Stanley Cavell's Cities of Words takes us on an examination of moral philosophy as illustrated in Hollywood classics such as The Philadelphia Story and The Lady Eve . The work is characterised by Cavell's desire to show that philosophy can indeed help in our questfor the good life, for the good city.
The text consists of a series of "pedagogical letters" on moral perfectionism, each of which introduces us to a giant of moral thinking such as Emerson, Kant, Rawls, Nietzsche, Plato, Aristotle and so on, critically assesses that figure's major reflections on morality and discusses such reflections in light of the ordinary, everyday experiences of the characters in the films. These letters are additional proof from Cavell that "film, the latest of the great arts, shows philosophy to be the often invisible accompaniment of the ordinary lives that film is so apt to capture".
Cavell searches in himself, as well as in the great moral thinkers, for those words that ultimately illuminate the path that leads to one's true self, to the "unattained but attainable self" that Emerson so poignantly describes. The words that he finds point to the struggle of a divided self who is humbled by the vicissitudes of life in the great city and who consequently has a "secret melancholy" that leads her to question her existence, her place in the good city, the goodness of the city. For Cavell, this struggle that he calls "moral perfectionism", constitutes the "moral calling of philosophy" and "proposes confrontation and conversation as the means of determining whether we can live together, accept one another into the aspirations of our lives".
Such confrontation and conversation calls for an analysis of questions such as: can philosophy or philosophers speak for us? Who has knowledge? Who can take away our voice? How does one rediscover one's voice? What is the relationship between the sexes? What is the meaning of friendship? In dealing with these questions, Cavell shows his characteristic breath of knowledge and creativity. Particularly interesting in his analysis of moral perfectionism are his discussions of John Stuart Mill's critique of society given its inability to demand happiness and his discussion of the Aristotelian view on "friendship for virtue".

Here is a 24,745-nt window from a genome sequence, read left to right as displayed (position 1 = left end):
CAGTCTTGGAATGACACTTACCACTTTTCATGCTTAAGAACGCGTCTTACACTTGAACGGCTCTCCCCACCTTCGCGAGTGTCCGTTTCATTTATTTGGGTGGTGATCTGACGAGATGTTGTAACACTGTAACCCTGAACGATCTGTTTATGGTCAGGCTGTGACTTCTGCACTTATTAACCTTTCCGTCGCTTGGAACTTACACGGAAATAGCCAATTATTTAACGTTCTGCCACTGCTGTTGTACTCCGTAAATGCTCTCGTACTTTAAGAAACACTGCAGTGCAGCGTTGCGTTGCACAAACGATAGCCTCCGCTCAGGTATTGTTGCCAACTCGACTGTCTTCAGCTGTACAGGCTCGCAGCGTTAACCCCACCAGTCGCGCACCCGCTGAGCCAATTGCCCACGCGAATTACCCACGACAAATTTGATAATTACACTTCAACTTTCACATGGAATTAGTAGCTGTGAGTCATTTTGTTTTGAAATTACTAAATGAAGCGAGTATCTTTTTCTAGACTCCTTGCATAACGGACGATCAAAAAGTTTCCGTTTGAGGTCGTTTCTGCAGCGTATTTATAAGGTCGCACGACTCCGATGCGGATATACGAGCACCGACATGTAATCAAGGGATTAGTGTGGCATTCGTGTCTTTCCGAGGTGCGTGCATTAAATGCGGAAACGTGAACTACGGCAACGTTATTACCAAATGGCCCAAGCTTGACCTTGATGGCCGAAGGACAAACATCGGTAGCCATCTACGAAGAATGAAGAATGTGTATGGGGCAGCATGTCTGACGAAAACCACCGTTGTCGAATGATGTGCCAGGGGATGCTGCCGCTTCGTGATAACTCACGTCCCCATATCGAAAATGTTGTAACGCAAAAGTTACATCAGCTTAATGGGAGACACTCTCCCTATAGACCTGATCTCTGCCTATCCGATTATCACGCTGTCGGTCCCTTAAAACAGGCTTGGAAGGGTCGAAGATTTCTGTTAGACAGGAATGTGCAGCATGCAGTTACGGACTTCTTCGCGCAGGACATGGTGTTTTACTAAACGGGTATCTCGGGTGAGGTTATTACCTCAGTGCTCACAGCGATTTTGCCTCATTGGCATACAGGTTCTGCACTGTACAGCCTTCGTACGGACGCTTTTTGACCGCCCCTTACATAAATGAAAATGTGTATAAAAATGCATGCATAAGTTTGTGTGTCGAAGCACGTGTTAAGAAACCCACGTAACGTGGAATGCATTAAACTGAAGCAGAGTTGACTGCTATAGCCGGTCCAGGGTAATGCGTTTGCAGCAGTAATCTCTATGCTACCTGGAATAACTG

In Cities of Words , Cavell once again reminds us of the practical importance of philosophy. He not only offers insightful commentaries on the giants of moral philosophy but also prompts us to engage in the much-needed conversation about the good life.
However, one cannot overlook the fact that Cavell needs to revisit the cities that he constructs through an analysis marked exclusively by male thinkers and a preference for early Hollywood "remarriage comedies" that conclude with the promise of the good life that marriage affords. Cavell briefly mentions the now-established critiques of the institution of marriage and realises the problems associated with unequal power relations in marriage that the comedies themselves illustrate. But he quickly dismisses these theories and states that the characters in the movies never conclude that the institution of marriage is cursed. And he adds: "Nor is this conclusion reached by me or most of my friends." We are left wondering about the many words of those who may not be Cavell's friends but who are also part of the very society whose justice Cavell is so worried about. The many words from thinkers such as Astell, Luxemburg, Arendt and de Beauvoir, and films such as those of Jane Campion, Mira Nair and John Sayles, all of which need to be included in the conversation about who we are and who we need to become.
Mariana Ortega is lecturer in philosophy, John Carroll University, Ohio, US.
Cities of Words: Pedagogical Letters on a Register of the Moral Life
Author - Stanley Cavell
Publisher - Harvard University Press
Pages - 458
Price - £19.95
ISBN - 0 674 01336 0